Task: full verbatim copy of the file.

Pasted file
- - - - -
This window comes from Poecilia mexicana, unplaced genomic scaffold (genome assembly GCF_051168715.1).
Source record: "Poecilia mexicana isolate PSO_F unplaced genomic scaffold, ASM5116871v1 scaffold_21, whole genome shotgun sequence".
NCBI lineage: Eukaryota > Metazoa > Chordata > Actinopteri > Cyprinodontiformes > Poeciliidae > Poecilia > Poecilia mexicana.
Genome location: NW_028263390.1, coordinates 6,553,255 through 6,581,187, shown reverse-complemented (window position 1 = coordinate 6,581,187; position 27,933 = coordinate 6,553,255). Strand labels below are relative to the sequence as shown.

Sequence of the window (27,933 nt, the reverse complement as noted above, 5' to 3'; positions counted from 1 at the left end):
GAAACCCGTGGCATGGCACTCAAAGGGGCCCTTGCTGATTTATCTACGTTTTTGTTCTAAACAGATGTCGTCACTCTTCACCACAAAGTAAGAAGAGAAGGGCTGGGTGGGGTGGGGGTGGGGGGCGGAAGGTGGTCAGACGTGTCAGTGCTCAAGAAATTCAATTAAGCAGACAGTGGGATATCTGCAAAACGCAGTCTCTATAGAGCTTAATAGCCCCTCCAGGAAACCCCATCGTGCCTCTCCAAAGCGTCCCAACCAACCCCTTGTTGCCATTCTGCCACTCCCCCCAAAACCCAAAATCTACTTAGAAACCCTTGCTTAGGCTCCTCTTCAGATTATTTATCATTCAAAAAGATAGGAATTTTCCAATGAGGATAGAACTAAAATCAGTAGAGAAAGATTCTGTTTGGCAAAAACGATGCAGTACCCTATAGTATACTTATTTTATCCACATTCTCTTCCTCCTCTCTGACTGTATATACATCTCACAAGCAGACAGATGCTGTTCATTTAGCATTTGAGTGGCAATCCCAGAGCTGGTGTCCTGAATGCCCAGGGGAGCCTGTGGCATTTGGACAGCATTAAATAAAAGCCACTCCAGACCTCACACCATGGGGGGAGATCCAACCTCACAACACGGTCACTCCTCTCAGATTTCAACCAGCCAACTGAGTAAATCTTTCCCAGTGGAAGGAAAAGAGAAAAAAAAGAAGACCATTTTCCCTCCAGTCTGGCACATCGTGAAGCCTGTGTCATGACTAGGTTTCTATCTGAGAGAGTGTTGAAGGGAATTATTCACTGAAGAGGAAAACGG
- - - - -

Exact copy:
This window comes from Poecilia mexicana, unplaced genomic scaffold (genome assembly GCF_051168715.1).
Source record: "Poecilia mexicana isolate PSO_F unplaced genomic scaffold, ASM5116871v1 scaffold_21, whole genome shotgun sequence".
NCBI lineage: Eukaryota > Metazoa > Chordata > Actinopteri > Cyprinodontiformes > Poeciliidae > Poecilia > Poecilia mexicana.
Genome location: NW_028263390.1, coordinates 6,553,255 through 6,581,187, shown reverse-complemented (window position 1 = coordinate 6,581,187; position 27,933 = coordinate 6,553,255). Strand labels below are relative to the sequence as shown.

Sequence of the window (27,933 nt, the reverse complement as noted above, 5' to 3'; positions counted from 1 at the left end):
GAAACCCGTGGCATGGCACTCAAAGGGGCCCTTGCTGATTTATCTACGTTTTTGTTCTAAACAGATGTCGTCACTCTTCACCACAAAGTAAGAAGAGAAGGGCTGGGTGGGGTGGGGGTGGGGGGCGGAAGGTGGTCAGACGTGTCAGTGCTCAAGAAATTCAATTAAGCAGACAGTGGGATATCTGCAAAACGCAGTCTCTATAGAGCTTAATAGCCCCTCCAGGAAACCCCATCGTGCCTCTCCAAAGCGTCCCAACCAACCCCTTGTTGCCATTCTGCCACTCCCCCCAAAACCCAAAATCTACTTAGAAACCCTTGCTTAGGCTCCTCTTCAGATTATTTATCATTCAAAAAGATAGGAATTTTCCAATGAGGATAGAACTAAAATCAGTAGAGAAAGATTCTGTTTGGCAAAAACGATGCAGTACCCTATAGTATACTTATTTTATCCACATTCTCTTCCTCCTCTCTGACTGTATATACATCTCACAAGCAGACAGATGCTGTTCATTTAGCATTTGAGTGGCAATCCCAGAGCTGGTGTCCTGAATGCCCAGGGGAGCCTGTGGCATTTGGACAGCATTAAATAAAAGCCACTCCAGACCTCACACCATGGGGGGAGATCCAACCTCACAACACGGTCACTCCTCTCAGATTTCAACCAGCCAACTGAGTAAATCTTTCCCAGTGGAAGGAAAAGAGAAAAAAAAGAAGACCATTTTCCCTCCAGTCTGGCACATCGTGAAGCCTGTGTCATGACTAGGTTTCTATCTGAGAGAGTGTTGAAGGGAATTATTCACTGAAGAGGAAAACGG